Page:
2/9/2018 by Share Your Story

PATIENT STORY SHOWS WHY WE NEED THE CANCER ORAL DRUG COVERAGE PARITY ACT OF 2017

A Milwaukee TV station recently shared the story of a patient that's been "punched in the gut" by her insurance company. We're concerned that her insurance company is potentially breaking the law.


A Milwaukee TV station recently shared the story of a patient that’s been “punched in the gut” by her insurance company.

“The first bill was over $12,000. It was just like another gigantic punch in the gut,” says Jackie Trapp, a patient from Muskego, Wisconsin. That’s despite being over-insured!” According to the TV station:

Trapp said she’s always been over-insured and planned for worst case scenario situations. However, nothing prepared her for the cost of the drug she needs to keep her alive.

We can agree that Jackie’s situation is very troubling — particularly the rest of the story. Her health insurance plan is taking her money and then asking for more by demanding she also cover a large percentage of the cost of her cancer drug. Why? Because her medicine is taken in an oral form, rather than as an IV or injectable cancer therapy.

We can agree that Jackie’s situation is very troubling — particularly the rest of the story. Her health insurance plan is taking her money and then asking for more by demanding she also cover a large percentage of the cost of her cancer drug. Why? Because her medicine is taken in an oral form, rather than as an IV or injectable cancer therapy.

Why isn’t David Mitchell fighting that fight?

Regardless, we are more than up to the task. Jackie and tens of thousands of other patients who are victims of this discrimination don’t need a political press conference — they need direct action and advocates who will tell the truth. Let’s have a productive conversation about HR 1409 the Cancer Oral Drug Coverage Parity Act of 2017 — and begin the persuasive process of reforms that make sense.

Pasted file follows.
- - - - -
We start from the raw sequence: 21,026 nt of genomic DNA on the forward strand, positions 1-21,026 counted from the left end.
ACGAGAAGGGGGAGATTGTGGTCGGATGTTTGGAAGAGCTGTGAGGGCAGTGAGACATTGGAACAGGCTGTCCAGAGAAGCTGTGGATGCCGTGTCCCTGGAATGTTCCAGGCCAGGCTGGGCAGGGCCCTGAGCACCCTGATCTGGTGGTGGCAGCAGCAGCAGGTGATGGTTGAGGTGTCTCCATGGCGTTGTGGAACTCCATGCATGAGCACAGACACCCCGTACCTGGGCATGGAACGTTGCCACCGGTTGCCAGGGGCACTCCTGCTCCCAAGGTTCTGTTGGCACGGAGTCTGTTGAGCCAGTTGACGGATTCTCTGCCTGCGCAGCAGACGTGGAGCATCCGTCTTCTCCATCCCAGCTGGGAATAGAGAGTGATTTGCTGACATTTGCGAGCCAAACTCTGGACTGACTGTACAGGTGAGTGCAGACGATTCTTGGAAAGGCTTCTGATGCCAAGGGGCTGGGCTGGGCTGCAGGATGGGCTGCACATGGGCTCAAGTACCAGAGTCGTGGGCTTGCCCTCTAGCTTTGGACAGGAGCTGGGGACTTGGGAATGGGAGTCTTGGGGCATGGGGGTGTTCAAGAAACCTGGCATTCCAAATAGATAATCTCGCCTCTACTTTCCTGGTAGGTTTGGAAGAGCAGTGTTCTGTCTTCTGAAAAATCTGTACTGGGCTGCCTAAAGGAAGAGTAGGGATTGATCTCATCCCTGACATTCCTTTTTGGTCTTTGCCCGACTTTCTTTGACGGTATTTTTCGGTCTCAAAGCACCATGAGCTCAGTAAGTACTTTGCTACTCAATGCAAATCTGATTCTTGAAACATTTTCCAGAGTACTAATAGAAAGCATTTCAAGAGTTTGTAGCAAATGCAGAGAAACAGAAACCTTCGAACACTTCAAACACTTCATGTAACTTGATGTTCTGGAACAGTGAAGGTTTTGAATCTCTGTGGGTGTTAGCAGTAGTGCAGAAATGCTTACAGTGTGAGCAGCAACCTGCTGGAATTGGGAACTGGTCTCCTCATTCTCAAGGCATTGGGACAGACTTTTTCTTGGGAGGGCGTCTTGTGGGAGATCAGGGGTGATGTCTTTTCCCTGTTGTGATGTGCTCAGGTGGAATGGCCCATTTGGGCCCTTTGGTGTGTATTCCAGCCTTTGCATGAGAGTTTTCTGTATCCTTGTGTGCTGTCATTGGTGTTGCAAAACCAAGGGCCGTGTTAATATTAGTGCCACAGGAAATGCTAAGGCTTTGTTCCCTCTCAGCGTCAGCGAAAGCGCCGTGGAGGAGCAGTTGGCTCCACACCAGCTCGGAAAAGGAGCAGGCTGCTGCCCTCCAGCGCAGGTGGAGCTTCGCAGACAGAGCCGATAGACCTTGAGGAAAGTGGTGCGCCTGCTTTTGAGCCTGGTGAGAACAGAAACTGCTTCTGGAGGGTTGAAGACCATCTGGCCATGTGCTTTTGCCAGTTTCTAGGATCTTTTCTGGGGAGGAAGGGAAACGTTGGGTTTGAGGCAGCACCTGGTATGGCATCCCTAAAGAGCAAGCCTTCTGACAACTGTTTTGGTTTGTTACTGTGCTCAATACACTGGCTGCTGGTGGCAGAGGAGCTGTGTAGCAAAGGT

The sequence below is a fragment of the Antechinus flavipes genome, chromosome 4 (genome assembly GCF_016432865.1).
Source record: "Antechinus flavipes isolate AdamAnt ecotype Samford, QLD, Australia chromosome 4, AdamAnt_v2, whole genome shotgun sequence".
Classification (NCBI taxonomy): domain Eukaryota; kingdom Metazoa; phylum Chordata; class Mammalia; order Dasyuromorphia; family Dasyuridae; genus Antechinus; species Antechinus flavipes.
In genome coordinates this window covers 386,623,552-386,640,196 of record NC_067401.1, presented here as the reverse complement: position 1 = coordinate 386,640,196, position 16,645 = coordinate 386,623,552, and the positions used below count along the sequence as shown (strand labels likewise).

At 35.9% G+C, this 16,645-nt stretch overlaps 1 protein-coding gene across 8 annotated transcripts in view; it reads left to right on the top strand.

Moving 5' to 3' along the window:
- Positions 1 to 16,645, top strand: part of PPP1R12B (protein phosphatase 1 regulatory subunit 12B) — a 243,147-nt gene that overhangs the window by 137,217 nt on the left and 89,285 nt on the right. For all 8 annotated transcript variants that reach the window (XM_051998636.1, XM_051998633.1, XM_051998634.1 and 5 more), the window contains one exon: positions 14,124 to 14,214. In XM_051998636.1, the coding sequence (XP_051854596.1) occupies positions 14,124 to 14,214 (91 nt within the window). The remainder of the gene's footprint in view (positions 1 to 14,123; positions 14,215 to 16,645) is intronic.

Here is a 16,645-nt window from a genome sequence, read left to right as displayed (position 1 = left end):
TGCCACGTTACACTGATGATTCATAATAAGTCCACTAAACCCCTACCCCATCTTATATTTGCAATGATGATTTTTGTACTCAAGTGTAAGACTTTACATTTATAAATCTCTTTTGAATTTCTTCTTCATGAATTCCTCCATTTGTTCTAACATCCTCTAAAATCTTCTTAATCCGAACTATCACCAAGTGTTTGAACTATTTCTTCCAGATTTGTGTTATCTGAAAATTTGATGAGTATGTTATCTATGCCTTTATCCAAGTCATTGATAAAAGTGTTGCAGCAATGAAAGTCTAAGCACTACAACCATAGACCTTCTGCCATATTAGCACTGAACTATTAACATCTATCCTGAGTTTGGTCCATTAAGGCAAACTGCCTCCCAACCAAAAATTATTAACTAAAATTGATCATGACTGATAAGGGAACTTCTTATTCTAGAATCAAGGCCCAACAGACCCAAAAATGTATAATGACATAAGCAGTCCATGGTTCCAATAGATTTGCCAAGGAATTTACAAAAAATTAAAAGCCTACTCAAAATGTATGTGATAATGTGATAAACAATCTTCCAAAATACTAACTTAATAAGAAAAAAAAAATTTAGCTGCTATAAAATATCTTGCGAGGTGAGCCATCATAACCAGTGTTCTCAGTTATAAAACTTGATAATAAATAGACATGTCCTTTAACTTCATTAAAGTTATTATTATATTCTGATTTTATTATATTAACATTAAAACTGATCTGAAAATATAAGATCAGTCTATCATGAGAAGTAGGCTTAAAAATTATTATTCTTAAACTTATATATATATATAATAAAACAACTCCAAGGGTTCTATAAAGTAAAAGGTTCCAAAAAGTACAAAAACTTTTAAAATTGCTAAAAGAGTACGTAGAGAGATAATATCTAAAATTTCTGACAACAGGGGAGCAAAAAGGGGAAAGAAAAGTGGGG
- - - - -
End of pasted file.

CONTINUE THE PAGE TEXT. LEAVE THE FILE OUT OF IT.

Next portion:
This is no time to take partisan sides and manipulate patients for PR goals. The stakes are far too high – and most of all for Jackie.

We’re concerned that her insurance company is potentially breaking the law. If she is really being forced to pay $20,000 out-of-pocket for a medication, then the insurance plan is over-charging her in direct violation of Affordable Care Act limits.

The Affordable Care Act caps cost-sharing at an annual amount that is well below $20,000. For individuals, the cost-sharing cap is approximately $7,000. Even the $14,000 family cap is well below what she’s paying.

Every patient deserves access to the right treatment — not insurance barriers to care.

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TMJ 4 Wisconsin: Muskego Patient Story

Trapp was diagnosed with Multiple Myeloma, a blood plasma cancer, in 2015.

“What happens is, I over produce one type of monoclonal antibody leaving me kind of short on the other three that you’re supposed to have,” Trapp said.

The cancer is terminal but treatable. After the diagnosis, she underwent induction chemotherapy and then Trapp had a bone marrow transplant. After that, she was put on a drug called Revlimid.

“The first bill was over $12,000. It was just like another gigantic punch in the gut,” Trapp.

Trapp said she’s always been over-insured and planned for worst case scenario situations.


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